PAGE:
MUSICIANS: Erik Díaz (drums), Óscar Santarosa (drums), Gabriela Velasco (drums), Netza Vidal (drums)

WORLD PREMIERE

Matlachines of Zacatecas is a Catholic processional dance as it is performed in the city of Zacatecas to honor the virgin of Guadalupe. The dancers follow a baraguilla, a captain, whose steps and gestures signal commands. Everyone stays in the groove, while crossovers and exchanges shape crosses and circles, creating a footprint of the course. Traditionally a men’s dance, women now frequently dance Matlachines across Mexico and the southwestern U.S.

During special events, dancers perform along pathways and in town squares in indigenous villages. Sometimes dancers weave their steps and patterns for several days—for example during a novenario, a nine-day period of prayer following someone’s death. When a dancer grows tired, a family member takes his or her place. The form and style of the dance shows a mixing of indigenous Mexican and Spanish elements. It’s generally thought to have originated with the conquistadores, as the name is the same as an old Spanish swordfight dance. It’s also described as a morality play triumphing good over evil, Christianity over “pagan” beliefs, with suggestions that the Virgin Mary imagery is modeled after the Aztec goddess Tonantzin. Another version mentions an older indigenous style with concentric circles and a similar spinning in straight lines. And yet another version has the dance named for—and styled after—the Nahuatl malacotzin beetle, an insect that spins. This account says Christian friars found the dance so beautiful they kept it, adding Christian imagery, crosses, and kneeling movements, and used it to attract people to the Christian faith.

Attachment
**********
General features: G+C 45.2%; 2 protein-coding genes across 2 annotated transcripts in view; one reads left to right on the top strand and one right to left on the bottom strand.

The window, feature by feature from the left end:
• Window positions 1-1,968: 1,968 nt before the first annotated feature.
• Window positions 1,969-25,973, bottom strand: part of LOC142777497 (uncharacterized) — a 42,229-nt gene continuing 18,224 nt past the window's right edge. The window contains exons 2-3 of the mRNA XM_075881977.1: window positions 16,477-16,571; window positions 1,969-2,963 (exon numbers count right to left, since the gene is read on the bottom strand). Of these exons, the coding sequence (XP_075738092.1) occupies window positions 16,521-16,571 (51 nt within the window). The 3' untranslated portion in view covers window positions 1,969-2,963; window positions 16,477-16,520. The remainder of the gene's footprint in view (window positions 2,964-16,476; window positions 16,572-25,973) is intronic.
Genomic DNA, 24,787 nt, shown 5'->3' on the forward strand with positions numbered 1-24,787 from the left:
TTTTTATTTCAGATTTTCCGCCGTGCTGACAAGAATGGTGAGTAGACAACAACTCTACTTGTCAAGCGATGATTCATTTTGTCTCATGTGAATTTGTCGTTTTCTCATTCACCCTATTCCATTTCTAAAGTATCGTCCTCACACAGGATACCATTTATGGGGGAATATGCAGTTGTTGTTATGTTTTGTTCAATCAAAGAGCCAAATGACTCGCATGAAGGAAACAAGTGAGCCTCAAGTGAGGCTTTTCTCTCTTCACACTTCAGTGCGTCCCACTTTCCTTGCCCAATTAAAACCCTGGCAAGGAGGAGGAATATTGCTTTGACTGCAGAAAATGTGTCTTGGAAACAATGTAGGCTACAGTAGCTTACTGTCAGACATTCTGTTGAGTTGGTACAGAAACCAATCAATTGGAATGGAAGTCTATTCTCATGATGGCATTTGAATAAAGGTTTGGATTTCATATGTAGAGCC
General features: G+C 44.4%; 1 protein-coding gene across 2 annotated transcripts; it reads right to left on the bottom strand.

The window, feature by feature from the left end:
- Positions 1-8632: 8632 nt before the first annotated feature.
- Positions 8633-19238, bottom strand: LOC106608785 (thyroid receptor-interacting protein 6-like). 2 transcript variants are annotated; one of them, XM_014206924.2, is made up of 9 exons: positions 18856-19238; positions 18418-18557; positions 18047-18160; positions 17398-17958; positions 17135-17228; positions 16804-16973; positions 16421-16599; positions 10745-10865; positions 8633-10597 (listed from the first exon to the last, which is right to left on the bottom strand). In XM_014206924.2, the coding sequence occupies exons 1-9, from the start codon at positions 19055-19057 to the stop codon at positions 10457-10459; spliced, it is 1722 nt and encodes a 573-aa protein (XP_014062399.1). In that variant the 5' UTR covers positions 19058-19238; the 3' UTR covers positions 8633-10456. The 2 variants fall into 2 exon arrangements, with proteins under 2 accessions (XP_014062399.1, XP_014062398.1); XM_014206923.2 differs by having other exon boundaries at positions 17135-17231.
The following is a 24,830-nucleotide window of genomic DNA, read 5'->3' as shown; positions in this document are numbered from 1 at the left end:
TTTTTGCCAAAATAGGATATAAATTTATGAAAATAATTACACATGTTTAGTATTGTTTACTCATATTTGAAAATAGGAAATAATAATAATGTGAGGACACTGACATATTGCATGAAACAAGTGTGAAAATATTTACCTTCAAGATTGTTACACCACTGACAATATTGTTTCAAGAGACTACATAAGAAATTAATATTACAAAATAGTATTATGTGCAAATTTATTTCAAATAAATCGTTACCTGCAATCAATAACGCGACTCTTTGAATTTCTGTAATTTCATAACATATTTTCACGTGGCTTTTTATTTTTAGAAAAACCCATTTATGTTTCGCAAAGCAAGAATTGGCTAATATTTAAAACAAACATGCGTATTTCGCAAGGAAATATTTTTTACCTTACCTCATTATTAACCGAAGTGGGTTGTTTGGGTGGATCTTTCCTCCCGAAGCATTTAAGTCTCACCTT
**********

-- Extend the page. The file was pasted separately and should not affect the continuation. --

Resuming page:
Maestro Erik Diaz learned this piece from Don Pedro Sanchez Ventura in Zacatecas in 2011 and created this World Premiere presentation. The company made their costumes, brightening them up for the stage. The direction of a dancer’s sash signifies marriage status, and the overall design signals a dancer’s village or parish. In Zacatecas, Matlachines are dressed with a chamois-like skirt adorned with reeds, sequined religious images, and feather headdress with reed adornments. The dance is accompanied by drums, gourd rattles, and additional rhythms come from the rattling of the reeds on costumes and striking of the three-layered metal-soled leather sandals.